Fall 7 Times, Stand Up 8
If you are new to Boston and the New England area, you have probably been warned about the winters already. Even if you are enjoying a bright sunny day in August, you will hear someone say, “Enjoy this while it lasts because winter is not far away”. Maybe the crew of “Game of Thrones” doesn’t say “winter is coming” as often as the North Easterners do.
This winter was my first one here, and it has been nothing short of fun and excitement. And the icing on the cake: the annual Babson ski trip.
The Babson ski trip is organized every year by the members of the Graduate Student Council. While there are some students in our cohort who have been skiing or snowboarding since they were five years old, most of us have never skied. A little bit of fascination and a bit of skepticism took over and we all signed up to go and prepared to stumble down the slopes.
About 35 people were on their way to Killington early Friday morning and we decided to go straight to the slopes. As first timers, we didn’t have a clue as to what we were supposed
to do. But it is during times like these when the wonderful people you meet at Babson come to your rescue.
The few “pro-skiers” (as we jokingly called them) decided to be our coaches for the day. Some of us started falling down even before we made it to the practice slope. Trust me, the toughest part of skiing is getting up once you have fallen. But our really nice teachers helped us up and demonstrated how we can get up by ourselves once we fall down. The entire first day we spent trying to control our speed and hoping to not fall down. But the fun part was that 10 other people were struggling as much and we all had a good laugh at seeing each other fall. By the end of the day with sore bodies we were better off and had a strong determination to do better the next day.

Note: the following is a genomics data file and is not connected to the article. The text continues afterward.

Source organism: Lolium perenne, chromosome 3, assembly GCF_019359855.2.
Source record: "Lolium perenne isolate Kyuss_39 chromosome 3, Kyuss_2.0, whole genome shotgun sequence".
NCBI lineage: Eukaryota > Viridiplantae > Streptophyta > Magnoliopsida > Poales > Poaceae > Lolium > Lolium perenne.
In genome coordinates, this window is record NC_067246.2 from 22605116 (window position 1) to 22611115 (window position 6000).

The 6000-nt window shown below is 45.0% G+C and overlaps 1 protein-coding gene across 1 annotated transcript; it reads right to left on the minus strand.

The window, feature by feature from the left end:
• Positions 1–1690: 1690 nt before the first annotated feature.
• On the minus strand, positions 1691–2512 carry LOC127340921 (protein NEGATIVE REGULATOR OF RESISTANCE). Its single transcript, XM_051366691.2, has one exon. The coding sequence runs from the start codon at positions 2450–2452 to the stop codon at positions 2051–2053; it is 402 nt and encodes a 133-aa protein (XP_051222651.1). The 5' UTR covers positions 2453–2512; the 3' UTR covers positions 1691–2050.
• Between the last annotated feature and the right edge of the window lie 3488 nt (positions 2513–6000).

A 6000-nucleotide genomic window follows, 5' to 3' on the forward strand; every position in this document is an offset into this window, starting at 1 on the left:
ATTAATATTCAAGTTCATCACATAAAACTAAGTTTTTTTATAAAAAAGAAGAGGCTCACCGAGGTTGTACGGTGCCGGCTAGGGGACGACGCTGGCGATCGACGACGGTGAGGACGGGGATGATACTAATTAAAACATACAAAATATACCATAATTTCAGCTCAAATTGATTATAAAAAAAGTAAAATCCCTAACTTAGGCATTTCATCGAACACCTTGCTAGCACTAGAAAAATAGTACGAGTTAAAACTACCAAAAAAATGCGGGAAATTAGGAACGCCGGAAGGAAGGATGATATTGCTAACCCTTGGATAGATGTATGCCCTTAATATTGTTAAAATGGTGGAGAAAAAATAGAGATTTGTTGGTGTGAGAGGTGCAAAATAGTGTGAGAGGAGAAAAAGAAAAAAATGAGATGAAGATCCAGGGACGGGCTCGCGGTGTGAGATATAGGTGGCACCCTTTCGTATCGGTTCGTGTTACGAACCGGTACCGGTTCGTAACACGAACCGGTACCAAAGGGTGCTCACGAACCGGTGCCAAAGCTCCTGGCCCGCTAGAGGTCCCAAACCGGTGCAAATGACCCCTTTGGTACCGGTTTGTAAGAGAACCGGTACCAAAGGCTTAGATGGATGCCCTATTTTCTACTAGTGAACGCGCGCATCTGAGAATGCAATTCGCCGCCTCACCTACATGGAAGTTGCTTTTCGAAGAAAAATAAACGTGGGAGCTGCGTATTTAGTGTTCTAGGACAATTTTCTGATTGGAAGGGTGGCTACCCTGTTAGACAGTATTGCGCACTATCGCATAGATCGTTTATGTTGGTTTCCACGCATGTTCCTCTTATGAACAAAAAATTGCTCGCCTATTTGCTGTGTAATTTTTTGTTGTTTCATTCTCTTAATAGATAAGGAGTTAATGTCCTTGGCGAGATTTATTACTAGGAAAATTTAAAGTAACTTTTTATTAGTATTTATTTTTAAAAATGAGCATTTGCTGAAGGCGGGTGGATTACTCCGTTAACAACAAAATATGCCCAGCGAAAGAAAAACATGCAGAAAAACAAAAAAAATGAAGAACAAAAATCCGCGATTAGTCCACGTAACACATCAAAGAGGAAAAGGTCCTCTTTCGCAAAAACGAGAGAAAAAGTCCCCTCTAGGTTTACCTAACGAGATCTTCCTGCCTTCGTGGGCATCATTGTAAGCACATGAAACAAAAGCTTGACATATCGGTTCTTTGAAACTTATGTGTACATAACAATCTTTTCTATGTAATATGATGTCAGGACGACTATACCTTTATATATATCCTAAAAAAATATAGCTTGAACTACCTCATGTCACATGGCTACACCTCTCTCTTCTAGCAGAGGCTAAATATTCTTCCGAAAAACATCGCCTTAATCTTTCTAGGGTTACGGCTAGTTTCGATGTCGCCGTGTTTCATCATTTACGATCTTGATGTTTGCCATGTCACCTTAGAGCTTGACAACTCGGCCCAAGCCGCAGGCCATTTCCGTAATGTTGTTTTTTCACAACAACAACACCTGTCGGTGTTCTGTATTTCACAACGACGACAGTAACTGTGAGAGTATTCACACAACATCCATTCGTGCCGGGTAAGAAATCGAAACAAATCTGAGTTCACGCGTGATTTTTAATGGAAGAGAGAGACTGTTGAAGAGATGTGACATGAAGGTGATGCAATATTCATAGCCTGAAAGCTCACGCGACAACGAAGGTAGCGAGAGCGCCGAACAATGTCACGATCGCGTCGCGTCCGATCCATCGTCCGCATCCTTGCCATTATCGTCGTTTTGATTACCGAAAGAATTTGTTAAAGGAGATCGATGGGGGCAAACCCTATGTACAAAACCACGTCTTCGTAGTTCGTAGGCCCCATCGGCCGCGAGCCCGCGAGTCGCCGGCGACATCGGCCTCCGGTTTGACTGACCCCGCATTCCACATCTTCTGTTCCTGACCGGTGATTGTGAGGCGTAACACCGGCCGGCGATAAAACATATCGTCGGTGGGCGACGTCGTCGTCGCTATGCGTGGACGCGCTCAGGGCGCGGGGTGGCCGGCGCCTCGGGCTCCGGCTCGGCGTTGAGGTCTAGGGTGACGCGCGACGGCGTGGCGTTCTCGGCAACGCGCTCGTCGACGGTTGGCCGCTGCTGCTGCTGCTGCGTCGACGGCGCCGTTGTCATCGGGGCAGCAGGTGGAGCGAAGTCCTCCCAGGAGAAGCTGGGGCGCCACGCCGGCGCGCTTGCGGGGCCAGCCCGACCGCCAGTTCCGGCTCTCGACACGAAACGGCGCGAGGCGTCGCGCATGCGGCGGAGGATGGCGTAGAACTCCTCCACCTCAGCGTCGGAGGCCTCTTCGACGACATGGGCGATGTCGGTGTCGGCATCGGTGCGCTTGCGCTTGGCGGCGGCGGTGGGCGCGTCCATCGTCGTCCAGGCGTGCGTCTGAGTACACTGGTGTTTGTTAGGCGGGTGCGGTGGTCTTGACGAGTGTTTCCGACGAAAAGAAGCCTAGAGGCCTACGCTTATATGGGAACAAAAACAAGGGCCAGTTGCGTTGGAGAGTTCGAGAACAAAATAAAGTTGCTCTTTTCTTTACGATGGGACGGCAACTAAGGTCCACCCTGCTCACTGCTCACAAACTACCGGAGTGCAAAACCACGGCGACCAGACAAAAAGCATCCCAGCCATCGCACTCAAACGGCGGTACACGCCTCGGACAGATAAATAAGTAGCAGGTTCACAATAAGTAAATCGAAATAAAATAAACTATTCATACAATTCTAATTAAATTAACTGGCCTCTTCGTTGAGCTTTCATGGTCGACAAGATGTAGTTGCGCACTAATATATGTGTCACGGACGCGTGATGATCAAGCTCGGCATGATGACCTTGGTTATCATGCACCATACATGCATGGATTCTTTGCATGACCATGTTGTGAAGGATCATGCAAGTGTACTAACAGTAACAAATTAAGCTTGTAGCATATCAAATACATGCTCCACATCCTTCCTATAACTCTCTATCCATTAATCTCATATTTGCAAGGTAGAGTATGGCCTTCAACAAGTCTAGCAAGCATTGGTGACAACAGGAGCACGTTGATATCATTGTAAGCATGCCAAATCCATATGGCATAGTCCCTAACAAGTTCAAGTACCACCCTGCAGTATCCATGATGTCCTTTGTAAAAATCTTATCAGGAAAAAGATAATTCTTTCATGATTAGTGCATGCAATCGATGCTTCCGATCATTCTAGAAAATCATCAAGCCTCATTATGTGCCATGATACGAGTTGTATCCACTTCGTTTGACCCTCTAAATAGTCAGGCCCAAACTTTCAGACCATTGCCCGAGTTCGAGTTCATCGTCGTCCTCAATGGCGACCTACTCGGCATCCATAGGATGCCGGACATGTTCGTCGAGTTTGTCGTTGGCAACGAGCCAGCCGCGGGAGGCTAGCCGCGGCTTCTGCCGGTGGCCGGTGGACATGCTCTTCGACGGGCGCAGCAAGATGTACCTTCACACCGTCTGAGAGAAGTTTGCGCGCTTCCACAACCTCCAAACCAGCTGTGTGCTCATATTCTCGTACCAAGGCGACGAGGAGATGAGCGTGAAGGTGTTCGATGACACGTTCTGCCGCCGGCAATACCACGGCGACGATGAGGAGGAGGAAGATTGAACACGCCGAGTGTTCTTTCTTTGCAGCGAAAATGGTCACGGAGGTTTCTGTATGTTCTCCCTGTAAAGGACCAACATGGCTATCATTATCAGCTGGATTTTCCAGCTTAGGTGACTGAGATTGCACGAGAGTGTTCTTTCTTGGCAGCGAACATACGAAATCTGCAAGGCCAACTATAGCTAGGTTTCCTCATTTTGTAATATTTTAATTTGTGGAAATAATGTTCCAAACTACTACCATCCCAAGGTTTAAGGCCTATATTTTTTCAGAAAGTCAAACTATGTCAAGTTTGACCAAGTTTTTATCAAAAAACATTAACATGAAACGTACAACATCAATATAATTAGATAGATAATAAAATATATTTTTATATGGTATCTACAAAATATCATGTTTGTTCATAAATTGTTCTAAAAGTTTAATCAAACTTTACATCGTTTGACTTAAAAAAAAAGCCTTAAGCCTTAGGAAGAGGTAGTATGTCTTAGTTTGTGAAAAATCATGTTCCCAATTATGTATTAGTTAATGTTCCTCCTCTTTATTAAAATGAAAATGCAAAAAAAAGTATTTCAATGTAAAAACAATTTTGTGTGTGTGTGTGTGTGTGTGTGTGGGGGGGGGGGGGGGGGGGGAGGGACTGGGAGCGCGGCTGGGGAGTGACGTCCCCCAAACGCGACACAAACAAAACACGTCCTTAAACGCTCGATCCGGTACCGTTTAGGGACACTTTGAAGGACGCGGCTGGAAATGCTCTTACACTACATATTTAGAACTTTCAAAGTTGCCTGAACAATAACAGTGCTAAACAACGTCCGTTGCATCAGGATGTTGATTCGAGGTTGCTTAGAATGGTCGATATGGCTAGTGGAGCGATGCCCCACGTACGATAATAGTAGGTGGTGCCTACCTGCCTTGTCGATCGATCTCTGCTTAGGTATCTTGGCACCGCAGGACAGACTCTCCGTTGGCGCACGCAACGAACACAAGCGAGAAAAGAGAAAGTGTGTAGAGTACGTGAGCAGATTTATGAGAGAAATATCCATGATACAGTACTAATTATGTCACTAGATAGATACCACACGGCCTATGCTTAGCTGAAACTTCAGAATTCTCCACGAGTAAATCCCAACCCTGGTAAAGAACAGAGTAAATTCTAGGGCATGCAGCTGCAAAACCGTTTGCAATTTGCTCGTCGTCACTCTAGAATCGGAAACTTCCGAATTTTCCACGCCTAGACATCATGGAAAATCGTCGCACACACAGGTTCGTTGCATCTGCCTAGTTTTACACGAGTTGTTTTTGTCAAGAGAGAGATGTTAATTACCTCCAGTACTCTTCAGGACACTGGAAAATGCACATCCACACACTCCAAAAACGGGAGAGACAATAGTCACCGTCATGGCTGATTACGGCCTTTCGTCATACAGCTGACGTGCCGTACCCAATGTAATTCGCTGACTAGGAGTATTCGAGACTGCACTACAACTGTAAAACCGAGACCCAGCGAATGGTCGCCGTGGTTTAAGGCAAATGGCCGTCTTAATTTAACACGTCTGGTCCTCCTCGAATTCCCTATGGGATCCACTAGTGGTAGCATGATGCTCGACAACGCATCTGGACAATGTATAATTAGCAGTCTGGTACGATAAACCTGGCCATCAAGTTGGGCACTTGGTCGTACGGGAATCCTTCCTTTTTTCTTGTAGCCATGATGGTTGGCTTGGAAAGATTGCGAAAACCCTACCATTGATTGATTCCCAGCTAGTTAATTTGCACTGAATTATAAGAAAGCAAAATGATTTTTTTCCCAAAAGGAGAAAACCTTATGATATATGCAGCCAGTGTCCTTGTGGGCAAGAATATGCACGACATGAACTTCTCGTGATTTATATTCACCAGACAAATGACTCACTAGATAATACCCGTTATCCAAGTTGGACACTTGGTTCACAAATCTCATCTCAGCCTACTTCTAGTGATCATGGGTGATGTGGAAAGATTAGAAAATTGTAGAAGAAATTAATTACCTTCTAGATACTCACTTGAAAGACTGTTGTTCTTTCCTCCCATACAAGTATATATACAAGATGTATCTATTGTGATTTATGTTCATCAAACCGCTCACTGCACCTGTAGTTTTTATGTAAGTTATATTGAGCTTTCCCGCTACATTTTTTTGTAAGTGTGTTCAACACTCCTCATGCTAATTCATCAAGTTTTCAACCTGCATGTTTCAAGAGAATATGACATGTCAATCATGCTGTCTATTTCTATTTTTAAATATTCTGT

After an early dinner and an hour of games with my classmates along with lots of chaos, laughter and shouting, we decided to retire for the night in anticipation of another tiring day.
We were back to our coaches in the morning, ready to practice some more and then maybe try our hand on the easy green slope. But our passionate friends who have been skiing for more than 15 years, told us, that there’s another practice slope and we need to take one of those lifts to get there. “Something feels fishy. Ski lift to a practice slope? That doesn’t sound right,” I thought to myself, but then decided to follow them anyway. The height gained by the lift was directly proportional to the pace of my heartbeat. As we went higher, I started wishing I could take the lift back down.
We got off the lift and our coaches, who I thought were friends told us, “You are now on the green slope, go!” I did not sign up for this! But as I skied down, managing to turn correctly, control my pace and stop when I needed to, I thought this is what my parents did when I was learning how to cycle. I thought they were holding the bike only to turn behind and realize they had left it and I was controlling it by myself. I am grateful I found another family here at Babson.